The festival made the official announcement Wednesday evening with the issuing of an updated lineup poster. According to Billboard who was tipped off earlier in the afternoon, "it was important to Coachella organizers that a female performer replace Beyonce."
Gaga will perform on both Saturdays, April 15 and 22, at Empire Polo Grounds in Indio, CA. The two-weekend stint will serve as a lead-in for her Joanne World Tour which kicks off August 1. Read morehere.
The rapper will be kicking off his Kloser 2 U Tour in Louisville, Kentucky on April 14th and wrap them up in Detroit, Michigan on May 11th. Tickets go on sale March 3rd.
Besides touring on his own name, Lil Wayne may be embarking on a Young Money tour. Birdman shared how Nicki Minaj had expressed interest in hitting the road after she reunited with Lil Wayne and Drake in the studio. See the dateshere.
The pop star performed the song on late night show on Monday (Feb. 27) and Jimmy Fallon and The Roots were happy to help him present his unique take on the single from his upcoming album Divide.
While Sheeran still sang lead, he also assisted on percussion with a banana shaker in hand while Fallon jammed on a Casio keyboard. The members of the Roots sang backing vocals and also played xylophone, kazoo, tambourine, ukulele and various other children's instruments. Watch ithere.
The Game shared a picture on Instagram posing in front of his bright yellow Mercedes, but it's what he wrote in the caption that's aimed at Meek. He wrote a verse-like rhyme that called Meek out for being so loose-tongued.
The two have crossed paths before, but The Game has been sticking up for Minaj ever since thieves broke into her house, stole $200,000 in objects and vandalized her property. See the Game's posthere.
One location featured a green light projected on the side of a building, where a clip from a new Lorde song played, followed by the words 'Green Light." In another spot, a parked car was illuminated with green lighting and smoke, and there was a green-lit sign that read, 'She thinks you love the beach/ You're such a damn liar."
Lorde also has a mysterious website, imwaitingforit.com, which first showed up in ads on New Zealand TV. The elusive pop star has been sharing hints about the follow-up to 2013's Pure Heroine. Read morehere.
The documentary also features exclusive archival interviews with Cline's contemporaries and new interviews with LeAnn Rimes, Kacey Musgraves, Rhiannon Giddens, Wanda Jackson, Bill Anderson, Beverly D'Angelo, Callie Khouri, Reba McEntire, Mickey Guyton, Terri Clark, and others. Watch a preview clip http://www.pbs.org/wnet/americanmasters/patsy-cline-film/7992/here.
When Alicia Keys appeared on The Tonight Show last night (Feb. 28), she tried her hand at a few: Adele, Gwen Stefani and rock legend Janis Joplin. Let's just say she had fun.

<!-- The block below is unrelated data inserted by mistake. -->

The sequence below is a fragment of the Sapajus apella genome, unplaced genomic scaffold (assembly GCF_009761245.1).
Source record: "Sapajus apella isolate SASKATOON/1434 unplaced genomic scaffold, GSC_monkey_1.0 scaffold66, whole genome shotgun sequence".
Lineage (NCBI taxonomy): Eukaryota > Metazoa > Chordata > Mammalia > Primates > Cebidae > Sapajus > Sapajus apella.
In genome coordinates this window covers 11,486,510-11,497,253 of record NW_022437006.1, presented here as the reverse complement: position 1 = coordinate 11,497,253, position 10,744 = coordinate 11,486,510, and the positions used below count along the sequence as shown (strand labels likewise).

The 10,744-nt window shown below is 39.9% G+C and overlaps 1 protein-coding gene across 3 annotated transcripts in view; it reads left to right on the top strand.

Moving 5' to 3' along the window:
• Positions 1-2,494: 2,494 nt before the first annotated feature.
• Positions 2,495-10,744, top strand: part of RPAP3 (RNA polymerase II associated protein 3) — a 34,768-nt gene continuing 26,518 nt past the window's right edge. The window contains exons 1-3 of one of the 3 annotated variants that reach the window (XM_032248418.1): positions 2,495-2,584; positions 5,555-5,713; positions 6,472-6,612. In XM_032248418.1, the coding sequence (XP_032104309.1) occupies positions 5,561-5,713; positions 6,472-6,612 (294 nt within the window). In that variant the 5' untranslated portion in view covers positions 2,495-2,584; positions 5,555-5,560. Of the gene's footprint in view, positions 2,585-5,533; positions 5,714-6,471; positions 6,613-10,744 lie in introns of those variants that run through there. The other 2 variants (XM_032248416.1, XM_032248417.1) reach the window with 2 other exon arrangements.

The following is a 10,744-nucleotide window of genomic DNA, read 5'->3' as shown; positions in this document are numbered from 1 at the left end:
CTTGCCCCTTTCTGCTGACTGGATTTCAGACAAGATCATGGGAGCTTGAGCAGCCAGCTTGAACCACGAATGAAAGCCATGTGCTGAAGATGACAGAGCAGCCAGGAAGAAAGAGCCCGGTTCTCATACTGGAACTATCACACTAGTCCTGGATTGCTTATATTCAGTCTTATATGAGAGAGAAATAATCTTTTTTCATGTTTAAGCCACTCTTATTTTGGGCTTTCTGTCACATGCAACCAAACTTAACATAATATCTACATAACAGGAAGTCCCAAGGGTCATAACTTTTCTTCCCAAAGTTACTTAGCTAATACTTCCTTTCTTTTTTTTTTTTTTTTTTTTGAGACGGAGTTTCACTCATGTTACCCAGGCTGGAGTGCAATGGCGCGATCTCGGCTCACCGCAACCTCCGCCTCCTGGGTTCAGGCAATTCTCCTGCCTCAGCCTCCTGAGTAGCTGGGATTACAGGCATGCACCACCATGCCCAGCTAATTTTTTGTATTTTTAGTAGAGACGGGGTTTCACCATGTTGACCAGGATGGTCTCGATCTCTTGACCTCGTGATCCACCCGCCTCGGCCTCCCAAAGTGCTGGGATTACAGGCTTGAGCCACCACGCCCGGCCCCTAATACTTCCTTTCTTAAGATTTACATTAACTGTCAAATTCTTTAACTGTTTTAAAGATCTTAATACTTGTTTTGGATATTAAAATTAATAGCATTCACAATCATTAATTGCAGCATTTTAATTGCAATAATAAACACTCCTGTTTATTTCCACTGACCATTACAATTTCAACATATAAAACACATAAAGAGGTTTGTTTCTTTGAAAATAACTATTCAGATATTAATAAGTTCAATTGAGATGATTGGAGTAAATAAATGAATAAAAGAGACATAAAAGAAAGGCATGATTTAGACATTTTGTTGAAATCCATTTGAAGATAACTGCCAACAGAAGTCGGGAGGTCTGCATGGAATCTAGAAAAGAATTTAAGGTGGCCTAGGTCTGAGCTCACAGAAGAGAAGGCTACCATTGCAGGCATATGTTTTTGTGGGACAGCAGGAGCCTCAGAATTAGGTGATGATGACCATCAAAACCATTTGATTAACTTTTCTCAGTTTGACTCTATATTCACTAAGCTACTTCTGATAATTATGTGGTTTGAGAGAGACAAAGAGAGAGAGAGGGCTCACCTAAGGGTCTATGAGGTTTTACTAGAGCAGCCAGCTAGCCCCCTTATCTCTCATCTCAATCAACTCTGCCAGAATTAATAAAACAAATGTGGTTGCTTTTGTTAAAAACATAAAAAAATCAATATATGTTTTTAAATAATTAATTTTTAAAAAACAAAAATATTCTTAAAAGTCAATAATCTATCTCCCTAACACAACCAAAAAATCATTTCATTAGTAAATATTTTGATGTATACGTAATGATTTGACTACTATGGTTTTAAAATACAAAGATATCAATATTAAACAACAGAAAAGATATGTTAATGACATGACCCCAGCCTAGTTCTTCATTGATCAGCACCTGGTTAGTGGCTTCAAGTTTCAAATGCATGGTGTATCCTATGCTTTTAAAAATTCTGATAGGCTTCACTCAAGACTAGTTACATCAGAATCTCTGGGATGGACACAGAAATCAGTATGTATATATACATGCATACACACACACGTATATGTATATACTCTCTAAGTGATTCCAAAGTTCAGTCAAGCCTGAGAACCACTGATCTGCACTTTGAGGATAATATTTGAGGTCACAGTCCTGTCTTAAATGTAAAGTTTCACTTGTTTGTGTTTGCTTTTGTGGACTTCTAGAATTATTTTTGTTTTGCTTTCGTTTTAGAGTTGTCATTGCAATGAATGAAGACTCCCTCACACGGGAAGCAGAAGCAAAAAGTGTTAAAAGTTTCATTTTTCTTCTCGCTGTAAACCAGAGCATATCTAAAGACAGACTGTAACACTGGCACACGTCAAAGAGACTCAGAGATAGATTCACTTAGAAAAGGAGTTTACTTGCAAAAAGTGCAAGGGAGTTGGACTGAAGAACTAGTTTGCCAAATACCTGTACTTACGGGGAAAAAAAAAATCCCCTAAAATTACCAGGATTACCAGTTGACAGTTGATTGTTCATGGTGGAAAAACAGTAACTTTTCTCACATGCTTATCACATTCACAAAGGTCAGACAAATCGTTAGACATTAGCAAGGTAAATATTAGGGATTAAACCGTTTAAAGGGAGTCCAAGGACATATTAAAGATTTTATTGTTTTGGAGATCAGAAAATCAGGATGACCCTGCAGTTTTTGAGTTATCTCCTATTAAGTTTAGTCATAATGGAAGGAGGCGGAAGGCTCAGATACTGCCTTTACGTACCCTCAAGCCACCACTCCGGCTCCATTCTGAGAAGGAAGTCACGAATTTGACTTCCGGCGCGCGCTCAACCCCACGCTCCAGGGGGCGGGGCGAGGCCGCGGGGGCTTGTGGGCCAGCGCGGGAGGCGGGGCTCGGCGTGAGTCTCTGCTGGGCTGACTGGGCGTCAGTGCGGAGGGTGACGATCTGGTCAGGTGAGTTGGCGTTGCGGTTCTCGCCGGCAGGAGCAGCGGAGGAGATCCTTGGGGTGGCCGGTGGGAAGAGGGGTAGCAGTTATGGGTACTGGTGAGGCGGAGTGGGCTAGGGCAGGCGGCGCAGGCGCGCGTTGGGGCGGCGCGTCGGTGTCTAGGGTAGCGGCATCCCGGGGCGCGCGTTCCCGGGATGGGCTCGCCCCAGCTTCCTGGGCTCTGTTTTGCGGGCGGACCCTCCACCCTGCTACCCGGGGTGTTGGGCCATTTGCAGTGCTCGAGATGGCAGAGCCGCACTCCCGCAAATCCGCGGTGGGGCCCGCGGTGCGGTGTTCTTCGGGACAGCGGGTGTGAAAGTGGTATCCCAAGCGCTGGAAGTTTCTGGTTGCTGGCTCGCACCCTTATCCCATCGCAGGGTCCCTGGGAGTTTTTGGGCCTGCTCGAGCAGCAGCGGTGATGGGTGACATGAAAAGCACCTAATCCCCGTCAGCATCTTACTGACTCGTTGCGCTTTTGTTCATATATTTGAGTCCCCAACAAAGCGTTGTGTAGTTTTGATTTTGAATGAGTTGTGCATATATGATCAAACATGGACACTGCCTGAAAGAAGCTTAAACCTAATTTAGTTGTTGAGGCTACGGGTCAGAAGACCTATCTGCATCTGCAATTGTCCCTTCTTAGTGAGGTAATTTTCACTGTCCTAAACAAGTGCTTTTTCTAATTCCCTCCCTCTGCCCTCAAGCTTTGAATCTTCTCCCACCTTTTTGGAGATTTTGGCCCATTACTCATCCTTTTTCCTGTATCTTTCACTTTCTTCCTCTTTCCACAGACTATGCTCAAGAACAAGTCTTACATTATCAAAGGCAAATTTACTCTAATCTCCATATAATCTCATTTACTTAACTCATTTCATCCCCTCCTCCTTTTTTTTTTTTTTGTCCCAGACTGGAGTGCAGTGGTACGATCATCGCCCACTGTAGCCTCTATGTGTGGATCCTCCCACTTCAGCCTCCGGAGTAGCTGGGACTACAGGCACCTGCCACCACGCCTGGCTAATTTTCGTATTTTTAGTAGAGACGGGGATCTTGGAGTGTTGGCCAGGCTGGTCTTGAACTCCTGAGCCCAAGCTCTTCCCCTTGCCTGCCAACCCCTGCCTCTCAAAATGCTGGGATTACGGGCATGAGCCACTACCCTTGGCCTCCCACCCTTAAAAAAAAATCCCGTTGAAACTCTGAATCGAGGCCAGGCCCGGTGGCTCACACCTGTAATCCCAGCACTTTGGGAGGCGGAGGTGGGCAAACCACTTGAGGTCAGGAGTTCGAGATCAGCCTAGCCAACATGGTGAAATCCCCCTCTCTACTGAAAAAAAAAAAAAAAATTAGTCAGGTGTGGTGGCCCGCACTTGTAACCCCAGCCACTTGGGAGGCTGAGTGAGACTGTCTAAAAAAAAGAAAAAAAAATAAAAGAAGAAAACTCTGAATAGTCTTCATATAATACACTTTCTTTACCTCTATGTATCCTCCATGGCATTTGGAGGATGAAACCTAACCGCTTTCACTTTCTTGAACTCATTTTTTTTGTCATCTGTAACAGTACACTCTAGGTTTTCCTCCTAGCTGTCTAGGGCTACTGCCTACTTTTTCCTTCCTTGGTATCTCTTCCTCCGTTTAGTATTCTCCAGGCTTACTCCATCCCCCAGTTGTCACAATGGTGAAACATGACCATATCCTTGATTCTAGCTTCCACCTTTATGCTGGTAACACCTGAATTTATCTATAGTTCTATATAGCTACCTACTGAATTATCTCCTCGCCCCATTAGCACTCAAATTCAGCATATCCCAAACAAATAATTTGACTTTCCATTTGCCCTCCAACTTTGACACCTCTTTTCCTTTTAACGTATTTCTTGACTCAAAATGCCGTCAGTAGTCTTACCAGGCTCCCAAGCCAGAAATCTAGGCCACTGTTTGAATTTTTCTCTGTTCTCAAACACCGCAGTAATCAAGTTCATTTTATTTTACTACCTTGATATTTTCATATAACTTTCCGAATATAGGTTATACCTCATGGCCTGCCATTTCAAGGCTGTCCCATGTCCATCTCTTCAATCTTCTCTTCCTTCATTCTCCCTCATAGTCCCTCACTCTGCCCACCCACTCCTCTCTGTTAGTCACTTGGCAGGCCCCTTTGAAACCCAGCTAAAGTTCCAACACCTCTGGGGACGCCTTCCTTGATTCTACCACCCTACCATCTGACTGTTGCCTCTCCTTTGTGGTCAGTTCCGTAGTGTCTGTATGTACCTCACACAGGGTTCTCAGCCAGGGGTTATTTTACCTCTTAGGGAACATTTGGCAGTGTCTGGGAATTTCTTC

Keys' impressions weren't jaw-droppingly accurate but she did her best. Her Stefani-inspired cover of "Miss Mary Mack" segued into a broad "I ain't Miss Mary Mack, girl!" Keys' rendition of "The Alphabet Song" in the style of Adele used some dramatic hand gestures and the tune of "Hello." She gets an "A" for effort and commitment.
But it was Alicia's Janis Joplin that really brought it home. We heard some rock registers in her voice that only occasionally get used in Keys' own material, and her "Piece of My Heart" take on "Twinkle, Twinkle, Little Star" made the audience roar. Watch Keys' impersonations (and Fallon doing The Pointer Sisters and Elvis Presley)here.
In their usual joking fashion, they shared that they had already discussed what to do if someone accidentally read out the wrong name for an award. "We have a plan," Bentley told The Tennessean. "Luke's going to have a wardrobe malfunction. At least that way everyone talks about that and not the show."
Bryan added, building off Bentley's set-up, "It's sad nobody is talking about what happened at the Oscars. That's our approach, Dierks -- train wreck the show." During the Oscars broadcast on Sunday, presenters awarded Best Picture to La La Land instead of Moonlight. Read morehere.
Speaking with The New York Times Style Magazine, Lamar detailed how his next project will move past calling attention to the problems he did on To Pimp a Butterfly, and instead look at his neighborhood community as well as global communities.
"I'm in a space now where I'm not addressing the problem anymore," he said. "We're in a time where we exclude one major component out of this whole thing called life: God. Nobody speaks on it because it's almost in conflict with what's going on in the world when you talk about politics and government and the system." Read morehere.
Taking to the podium after being presented the award by the Harvard Foundation for Intercultural and Race Relations, Rihanna opened by joking, 'So, I made it to Harvard. Never thought I'd be able to say that in my life, but it feels good."
The pop singer, who started work with her first foundation at the age of 18, talked about when her she first started thinking about helping others. She also discussed her views on being a humanitarian, quoting her grandmother who said, 'If you've got a dollar, you've got a lot to share."